Mechanical properties of the equine superficial digital flexor tendon relate to specific collagen cross-link levels
Article first published online: 8 NOV 2010
© 2010 EVJ Ltd
Equine Veterinary Journal
Special Issue: Proceedings of the 8th International Conference on Equine Exercise Physiology
Volume 42, Issue Supplement s38, pages 538–543, November 2010
How to Cite
THORPE, C. T., STARK, R. J. F., GOODSHIP, A. E. and BIRCH, H. L. (2010), Mechanical properties of the equine superficial digital flexor tendon relate to specific collagen cross-link levels. Equine Veterinary Journal, 42: 538–543. doi: 10.1111/j.2042-3306.2010.00175.x
- Issue published online: 8 NOV 2010
- Article first published online: 8 NOV 2010
- [Paper received for publication 18.01.10; Accepted 04.05.10]
Reasons for performing study: Damage to the flexor tendons, particularly the superficial digital flexor tendon (SDFT), is one of the most common musculoskeletal injuries sustained by horses competing in all disciplines. Our previous work has shown that SDFTs from different individuals show a wide variation in mechanical strengths; this is important clinically as it may relate to predisposition to injury. The high mechanical strength of tendon relies on the correct orientation of collagen molecules within fibrils and stabilisation by the formation of chemical cross-links between collagen molecules. It is not known whether the variation in SDFT mechanical properties between individuals relates to differences in collagen cross-link levels.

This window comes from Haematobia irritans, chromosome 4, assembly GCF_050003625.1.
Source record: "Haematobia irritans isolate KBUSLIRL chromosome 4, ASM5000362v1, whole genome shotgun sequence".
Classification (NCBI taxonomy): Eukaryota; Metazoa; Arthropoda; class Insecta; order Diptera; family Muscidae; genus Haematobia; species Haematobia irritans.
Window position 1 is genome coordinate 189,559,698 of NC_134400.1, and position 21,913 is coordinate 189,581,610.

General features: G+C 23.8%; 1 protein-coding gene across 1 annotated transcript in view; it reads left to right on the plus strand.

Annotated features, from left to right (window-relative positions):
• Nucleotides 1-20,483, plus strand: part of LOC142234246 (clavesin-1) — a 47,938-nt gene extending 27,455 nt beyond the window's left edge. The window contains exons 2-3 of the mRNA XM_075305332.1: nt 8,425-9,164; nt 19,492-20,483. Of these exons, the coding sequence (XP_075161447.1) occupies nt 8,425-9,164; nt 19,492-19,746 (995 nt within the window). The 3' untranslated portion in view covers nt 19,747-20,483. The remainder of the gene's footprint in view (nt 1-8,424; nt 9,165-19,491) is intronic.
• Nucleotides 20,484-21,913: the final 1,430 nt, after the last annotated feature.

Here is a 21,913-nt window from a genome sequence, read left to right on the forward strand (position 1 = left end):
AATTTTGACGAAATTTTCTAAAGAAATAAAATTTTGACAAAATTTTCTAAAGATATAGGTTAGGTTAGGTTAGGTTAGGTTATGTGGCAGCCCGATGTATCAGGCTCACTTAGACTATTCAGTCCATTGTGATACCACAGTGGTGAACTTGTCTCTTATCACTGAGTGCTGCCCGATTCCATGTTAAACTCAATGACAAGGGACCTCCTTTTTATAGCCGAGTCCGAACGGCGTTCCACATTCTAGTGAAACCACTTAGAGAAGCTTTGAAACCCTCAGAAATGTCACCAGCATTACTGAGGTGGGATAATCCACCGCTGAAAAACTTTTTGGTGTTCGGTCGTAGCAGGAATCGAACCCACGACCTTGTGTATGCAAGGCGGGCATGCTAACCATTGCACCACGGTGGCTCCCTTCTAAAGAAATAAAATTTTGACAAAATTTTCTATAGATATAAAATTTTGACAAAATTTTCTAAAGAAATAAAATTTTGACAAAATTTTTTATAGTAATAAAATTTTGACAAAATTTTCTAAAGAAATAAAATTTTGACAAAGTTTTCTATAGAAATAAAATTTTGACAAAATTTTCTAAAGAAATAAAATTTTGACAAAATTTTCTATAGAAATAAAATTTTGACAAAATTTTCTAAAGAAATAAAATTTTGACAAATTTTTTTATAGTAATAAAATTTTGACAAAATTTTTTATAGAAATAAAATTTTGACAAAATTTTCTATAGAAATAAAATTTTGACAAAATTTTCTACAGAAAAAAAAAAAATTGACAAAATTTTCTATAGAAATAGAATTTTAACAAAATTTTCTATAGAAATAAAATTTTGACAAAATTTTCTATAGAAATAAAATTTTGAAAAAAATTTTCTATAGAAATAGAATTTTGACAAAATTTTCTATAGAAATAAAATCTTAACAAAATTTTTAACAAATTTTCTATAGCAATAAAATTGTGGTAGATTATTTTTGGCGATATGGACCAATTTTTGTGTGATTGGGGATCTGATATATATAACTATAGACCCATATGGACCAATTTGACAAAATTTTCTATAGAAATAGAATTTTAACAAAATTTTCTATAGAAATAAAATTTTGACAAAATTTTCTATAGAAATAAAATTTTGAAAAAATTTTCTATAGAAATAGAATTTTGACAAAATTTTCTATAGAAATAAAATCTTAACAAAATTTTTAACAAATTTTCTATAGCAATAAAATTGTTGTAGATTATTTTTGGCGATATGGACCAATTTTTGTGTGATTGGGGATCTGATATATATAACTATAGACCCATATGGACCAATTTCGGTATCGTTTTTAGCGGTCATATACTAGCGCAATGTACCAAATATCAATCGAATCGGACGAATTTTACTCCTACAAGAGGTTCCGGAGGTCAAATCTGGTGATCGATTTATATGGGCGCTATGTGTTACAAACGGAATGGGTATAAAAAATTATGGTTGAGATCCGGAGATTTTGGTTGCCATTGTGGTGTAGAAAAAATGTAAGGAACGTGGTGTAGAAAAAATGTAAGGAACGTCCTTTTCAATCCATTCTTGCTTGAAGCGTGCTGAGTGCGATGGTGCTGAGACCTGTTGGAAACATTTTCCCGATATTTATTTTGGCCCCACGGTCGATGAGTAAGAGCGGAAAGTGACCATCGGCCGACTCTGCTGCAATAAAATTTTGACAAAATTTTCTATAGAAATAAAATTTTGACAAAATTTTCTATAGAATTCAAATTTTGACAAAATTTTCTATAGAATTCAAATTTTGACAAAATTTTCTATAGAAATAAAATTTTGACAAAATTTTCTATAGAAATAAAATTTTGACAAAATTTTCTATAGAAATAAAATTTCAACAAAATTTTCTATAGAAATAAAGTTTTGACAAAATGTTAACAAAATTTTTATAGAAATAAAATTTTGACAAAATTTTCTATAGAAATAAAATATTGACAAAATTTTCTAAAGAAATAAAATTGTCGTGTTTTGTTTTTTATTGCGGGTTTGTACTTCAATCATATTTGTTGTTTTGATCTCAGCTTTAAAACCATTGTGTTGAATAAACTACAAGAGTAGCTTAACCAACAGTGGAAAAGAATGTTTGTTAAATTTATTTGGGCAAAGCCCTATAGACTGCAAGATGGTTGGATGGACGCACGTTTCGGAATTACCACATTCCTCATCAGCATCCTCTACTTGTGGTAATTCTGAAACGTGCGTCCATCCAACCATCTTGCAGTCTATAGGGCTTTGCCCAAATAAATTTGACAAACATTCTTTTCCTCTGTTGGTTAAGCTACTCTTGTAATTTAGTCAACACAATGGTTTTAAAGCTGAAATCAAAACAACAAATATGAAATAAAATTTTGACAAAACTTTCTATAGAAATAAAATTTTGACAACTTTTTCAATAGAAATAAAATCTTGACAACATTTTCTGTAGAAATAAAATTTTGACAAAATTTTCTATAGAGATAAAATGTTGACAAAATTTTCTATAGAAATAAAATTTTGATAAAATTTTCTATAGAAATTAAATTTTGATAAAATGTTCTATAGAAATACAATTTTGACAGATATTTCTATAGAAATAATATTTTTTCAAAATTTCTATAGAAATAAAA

Hypothesis: Enzyme-derived, intermolecular cross-linking of tendon collagen correlates with mechanical properties of the SDFT.
Methods: SDFTs were collected from 38 horses and mechanically tested to failure. Structural and material properties were calculated from the load/deformation plot and cross-sectional area for each tendon. Following mechanical testing, pyrrolic cross-link levels were measured using a spectrophotometric assay for Ehrlich's reactivity and pyridinoline levels were quantified by HPLC. Cross-link levels were correlated with mechanical properties and statistical significance tested using a Pearson's correlation test.
Results: Pyrrole cross-link levels showed a significant positive correlation with ultimate stress (P = 0.004), yield stress (P = 0.003) and elastic modulus (P = 0.018) of the tendons, despite being a minor cross-link in these tendons. There was no significant correlation of mechanical properties with either hydroxylysyl- or lysyl-pyridinoline levels.
Conclusions: Given the low absolute levels of pyrrole, we suggest that the correlation with high mechanical strength is through an indirect mechanism. Understanding the nature of the relationships between pyrrole cross-links, other matrix characteristics and tendon material properties may allow development of strategies to identify horses at risk from tendon injury and be of value in informing training practices.